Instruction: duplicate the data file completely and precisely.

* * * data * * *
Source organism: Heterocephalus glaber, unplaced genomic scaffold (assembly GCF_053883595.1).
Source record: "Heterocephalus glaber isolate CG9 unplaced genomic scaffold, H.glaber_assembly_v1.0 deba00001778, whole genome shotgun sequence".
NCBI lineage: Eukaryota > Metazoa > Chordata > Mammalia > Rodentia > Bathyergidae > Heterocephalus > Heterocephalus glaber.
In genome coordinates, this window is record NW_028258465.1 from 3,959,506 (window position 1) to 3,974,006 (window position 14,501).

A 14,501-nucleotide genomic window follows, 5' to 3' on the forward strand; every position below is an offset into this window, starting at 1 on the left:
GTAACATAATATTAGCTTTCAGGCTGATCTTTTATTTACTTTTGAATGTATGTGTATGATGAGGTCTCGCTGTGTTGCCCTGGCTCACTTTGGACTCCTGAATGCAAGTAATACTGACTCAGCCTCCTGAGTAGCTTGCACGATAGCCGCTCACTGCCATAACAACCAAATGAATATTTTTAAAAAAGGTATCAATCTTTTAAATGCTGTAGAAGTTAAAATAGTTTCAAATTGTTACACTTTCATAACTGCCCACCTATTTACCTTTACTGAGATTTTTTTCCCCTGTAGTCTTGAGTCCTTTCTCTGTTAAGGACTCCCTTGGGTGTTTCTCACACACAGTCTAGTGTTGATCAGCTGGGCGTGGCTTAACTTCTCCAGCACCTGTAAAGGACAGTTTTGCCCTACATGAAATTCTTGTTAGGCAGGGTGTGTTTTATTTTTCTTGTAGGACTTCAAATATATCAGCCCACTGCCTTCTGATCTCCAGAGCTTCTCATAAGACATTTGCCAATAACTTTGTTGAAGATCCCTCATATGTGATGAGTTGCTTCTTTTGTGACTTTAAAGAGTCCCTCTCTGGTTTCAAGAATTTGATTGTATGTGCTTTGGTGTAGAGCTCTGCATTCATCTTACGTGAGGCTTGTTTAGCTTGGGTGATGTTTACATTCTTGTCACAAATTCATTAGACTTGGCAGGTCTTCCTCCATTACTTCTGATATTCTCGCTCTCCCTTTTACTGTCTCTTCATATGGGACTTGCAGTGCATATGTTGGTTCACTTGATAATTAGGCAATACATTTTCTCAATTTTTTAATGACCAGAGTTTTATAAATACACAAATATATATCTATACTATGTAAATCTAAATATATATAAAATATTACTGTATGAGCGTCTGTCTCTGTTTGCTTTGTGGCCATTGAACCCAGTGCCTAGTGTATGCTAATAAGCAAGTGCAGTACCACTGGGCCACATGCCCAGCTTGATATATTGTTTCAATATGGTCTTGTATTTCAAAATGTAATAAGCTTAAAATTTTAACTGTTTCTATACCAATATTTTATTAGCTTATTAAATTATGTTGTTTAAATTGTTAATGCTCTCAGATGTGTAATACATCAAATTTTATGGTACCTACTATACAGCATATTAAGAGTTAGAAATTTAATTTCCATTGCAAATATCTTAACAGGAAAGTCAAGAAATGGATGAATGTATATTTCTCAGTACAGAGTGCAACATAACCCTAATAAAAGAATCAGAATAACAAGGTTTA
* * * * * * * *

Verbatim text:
Source organism: Heterocephalus glaber, unplaced genomic scaffold (assembly GCF_053883595.1).
Source record: "Heterocephalus glaber isolate CG9 unplaced genomic scaffold, H.glaber_assembly_v1.0 deba00001778, whole genome shotgun sequence".
NCBI lineage: Eukaryota > Metazoa > Chordata > Mammalia > Rodentia > Bathyergidae > Heterocephalus > Heterocephalus glaber.
In genome coordinates, this window is record NW_028258465.1 from 3,959,506 (window position 1) to 3,974,006 (window position 14,501).

A 14,501-nucleotide genomic window follows, 5' to 3' on the forward strand; every position below is an offset into this window, starting at 1 on the left:
GTAACATAATATTAGCTTTCAGGCTGATCTTTTATTTACTTTTGAATGTATGTGTATGATGAGGTCTCGCTGTGTTGCCCTGGCTCACTTTGGACTCCTGAATGCAAGTAATACTGACTCAGCCTCCTGAGTAGCTTGCACGATAGCCGCTCACTGCCATAACAACCAAATGAATATTTTTAAAAAAGGTATCAATCTTTTAAATGCTGTAGAAGTTAAAATAGTTTCAAATTGTTACACTTTCATAACTGCCCACCTATTTACCTTTACTGAGATTTTTTTCCCCTGTAGTCTTGAGTCCTTTCTCTGTTAAGGACTCCCTTGGGTGTTTCTCACACACAGTCTAGTGTTGATCAGCTGGGCGTGGCTTAACTTCTCCAGCACCTGTAAAGGACAGTTTTGCCCTACATGAAATTCTTGTTAGGCAGGGTGTGTTTTATTTTTCTTGTAGGACTTCAAATATATCAGCCCACTGCCTTCTGATCTCCAGAGCTTCTCATAAGACATTTGCCAATAACTTTGTTGAAGATCCCTCATATGTGATGAGTTGCTTCTTTTGTGACTTTAAAGAGTCCCTCTCTGGTTTCAAGAATTTGATTGTATGTGCTTTGGTGTAGAGCTCTGCATTCATCTTACGTGAGGCTTGTTTAGCTTGGGTGATGTTTACATTCTTGTCACAAATTCATTAGACTTGGCAGGTCTTCCTCCATTACTTCTGATATTCTCGCTCTCCCTTTTACTGTCTCTTCATATGGGACTTGCAGTGCATATGTTGGTTCACTTGATAATTAGGCAATACATTTTCTCAATTTTTTAATGACCAGAGTTTTATAAATACACAAATATATATCTATACTATGTAAATCTAAATATATATAAAATATTACTGTATGAGCGTCTGTCTCTGTTTGCTTTGTGGCCATTGAACCCAGTGCCTAGTGTATGCTAATAAGCAAGTGCAGTACCACTGGGCCACATGCCCAGCTTGATATATTGTTTCAATATGGTCTTGTATTTCAAAATGTAATAAGCTTAAAATTTTAACTGTTTCTATACCAATATTTTATTAGCTTATTAAATTATGTTGTTTAAATTGTTAATGCTCTCAGATGTGTAATACATCAAATTTTATGGTACCTACTATACAGCATATTAAGAGTTAGAAATTTAATTTCCATTGCAAATATCTTAACAGGAAAGTCAAGAAATGGATGAATGTATATTTCTCAGTACAGAGTGCAACATAACCCTAATAAAAGAATCAGAATAACAAGGTTTA